This past week John Sundell wrote a blog post (Unit testing asynchronous Swift code) about unit testing asynchronous code.

As I was trying to apply some fo the techniques when I came across a method I couldn’t mock because I was getting an error.

Objective-C method addNotificationRequest:withCompletionHandler: provided by method add(_:withCompletionHandler:) does not match the requirement’s selector (add:withCompletionHandler:)

Consider the following method for UNUserNotificationCenter in Swift.

func add(_ request: UNNotificationRequest, withCompletionHandler completionHandler: ((Error?) -> Swift.Void)? = nil)

If you would want to create a Swift protocol to mimic the interface to UNUserNotificationCenter that would be pretty simple.

protocol UserNotificationCenter {
	func add(_ request: UNNotificationRequest, withCompletionHandler completionHandler: ((Error?) -> Swift.Void)?)

The problem is that the method signature in Swift is different from the method signature in Objective-C. Here is the method definition in Objective-C.

- (void)addNotificationRequest:(UNNotificationRequest *)request withCompletionHandler:(nullable void(^)(NSError *__nullable error))completionHandler;

Since the Objective-C method has a different method signature than the Swift version, we have to specify the Objective-C method signature in our protocol.

func add(_ request: UNNotificationRequest, withCompletionHandler completionHandler: ((Error?) -> Swift.Void)?)

Now we can implement that method in our mock object!

I love podcasts. Podcasts are a great medium that I use for entertainment and learning. I have had many people interested in the podcasts I listen to so I figured I’d put a list of them in one place.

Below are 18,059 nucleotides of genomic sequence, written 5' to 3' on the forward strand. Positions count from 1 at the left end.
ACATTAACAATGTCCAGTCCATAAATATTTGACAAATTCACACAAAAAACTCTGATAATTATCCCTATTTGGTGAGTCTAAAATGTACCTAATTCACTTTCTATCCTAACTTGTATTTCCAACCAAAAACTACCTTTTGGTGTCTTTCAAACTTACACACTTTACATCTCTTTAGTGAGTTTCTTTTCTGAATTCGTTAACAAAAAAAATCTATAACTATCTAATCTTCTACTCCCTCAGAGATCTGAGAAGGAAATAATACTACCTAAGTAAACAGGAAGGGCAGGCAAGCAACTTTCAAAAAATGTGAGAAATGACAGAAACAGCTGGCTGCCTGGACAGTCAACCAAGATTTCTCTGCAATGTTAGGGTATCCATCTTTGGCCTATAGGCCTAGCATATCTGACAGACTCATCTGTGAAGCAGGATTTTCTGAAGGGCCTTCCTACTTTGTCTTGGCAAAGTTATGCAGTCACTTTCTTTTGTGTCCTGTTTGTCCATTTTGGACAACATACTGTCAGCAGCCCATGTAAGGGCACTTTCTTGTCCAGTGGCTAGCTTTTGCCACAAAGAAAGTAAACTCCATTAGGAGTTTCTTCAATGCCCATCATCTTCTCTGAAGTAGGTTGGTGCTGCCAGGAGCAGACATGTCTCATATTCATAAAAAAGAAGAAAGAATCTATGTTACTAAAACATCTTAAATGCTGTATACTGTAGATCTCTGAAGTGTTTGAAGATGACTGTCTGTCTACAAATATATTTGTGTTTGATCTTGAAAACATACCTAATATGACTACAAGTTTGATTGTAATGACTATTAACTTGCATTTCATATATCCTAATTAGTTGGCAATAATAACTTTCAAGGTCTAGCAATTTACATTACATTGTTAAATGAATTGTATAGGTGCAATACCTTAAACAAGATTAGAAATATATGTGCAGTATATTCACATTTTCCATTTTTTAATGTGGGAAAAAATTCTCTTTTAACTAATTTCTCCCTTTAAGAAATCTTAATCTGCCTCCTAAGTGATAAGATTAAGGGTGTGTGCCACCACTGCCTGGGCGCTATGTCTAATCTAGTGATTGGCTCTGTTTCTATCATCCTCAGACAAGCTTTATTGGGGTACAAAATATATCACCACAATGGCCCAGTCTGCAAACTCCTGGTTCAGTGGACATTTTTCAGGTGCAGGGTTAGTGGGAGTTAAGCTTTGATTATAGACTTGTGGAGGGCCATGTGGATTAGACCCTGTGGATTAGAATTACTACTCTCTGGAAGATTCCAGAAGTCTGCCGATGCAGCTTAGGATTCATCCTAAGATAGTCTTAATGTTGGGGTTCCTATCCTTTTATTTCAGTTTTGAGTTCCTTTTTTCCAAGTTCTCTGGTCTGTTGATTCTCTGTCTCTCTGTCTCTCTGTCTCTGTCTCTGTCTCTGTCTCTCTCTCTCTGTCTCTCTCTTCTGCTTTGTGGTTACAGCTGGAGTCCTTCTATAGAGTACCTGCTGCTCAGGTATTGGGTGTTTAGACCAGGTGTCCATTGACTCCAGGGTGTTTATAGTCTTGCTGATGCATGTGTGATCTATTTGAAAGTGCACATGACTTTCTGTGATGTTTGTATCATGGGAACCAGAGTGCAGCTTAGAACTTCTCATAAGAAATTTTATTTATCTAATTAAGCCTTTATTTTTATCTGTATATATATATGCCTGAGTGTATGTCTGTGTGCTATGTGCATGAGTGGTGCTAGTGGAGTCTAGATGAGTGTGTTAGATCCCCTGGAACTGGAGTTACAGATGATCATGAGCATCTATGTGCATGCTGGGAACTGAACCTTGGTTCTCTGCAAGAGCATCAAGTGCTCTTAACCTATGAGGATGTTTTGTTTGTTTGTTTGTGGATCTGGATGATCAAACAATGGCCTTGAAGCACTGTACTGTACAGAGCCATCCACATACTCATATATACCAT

Today I needed an HDMI to DVI cable to connect a computer to a monitor. I wanted it right away so I started looking online for the cable at local computer stores. I planned to find the best deal and then drive to pick it up in the store. That was my plan until I found out that the more affordable cables were not available for store pickup. My only options were $15 - $30 cables and adapters.

I quickly checked Amazon to see if the prices were comparable. Not even close. The Amazon cable, exactly what I wanted, was only $6. Then I remembered that I live in a Prime Now location. (Prime Now is a part of Amazon Prime. When you order through Prime Now, they will deliver your order in 2 hours.) Sure enough, the cable was available via Prime Now. I even had to add another $14 to my cart since the minimum for delivery is $20. So in all I got the cable I wanted and some other goodies for under the price it would have cost me to get just the cable at Best Buy. Even better, I didn’t have to leave the house!

I can’t believe that the best deal for the cable I wanted at Best Buy was $30 + tax. Best Buy and other tech stores are doing it to themselves. If they can’t compete with the prices and convenience of Amazon then good riddance.

It’s a good thing these “experts” don’t work for Apple. That car is hideous.


This past Wednesday I gave a talk about CloudKit at Nashville CocoaHeads. It was nice to get to meet everyone there and I am excited to be a part of the meetup! The slides for the presentation can be found here: CloudKit Overview Keynote.

Update 3/2/16

Video is now up on YouTube: CloudKit Overview Video

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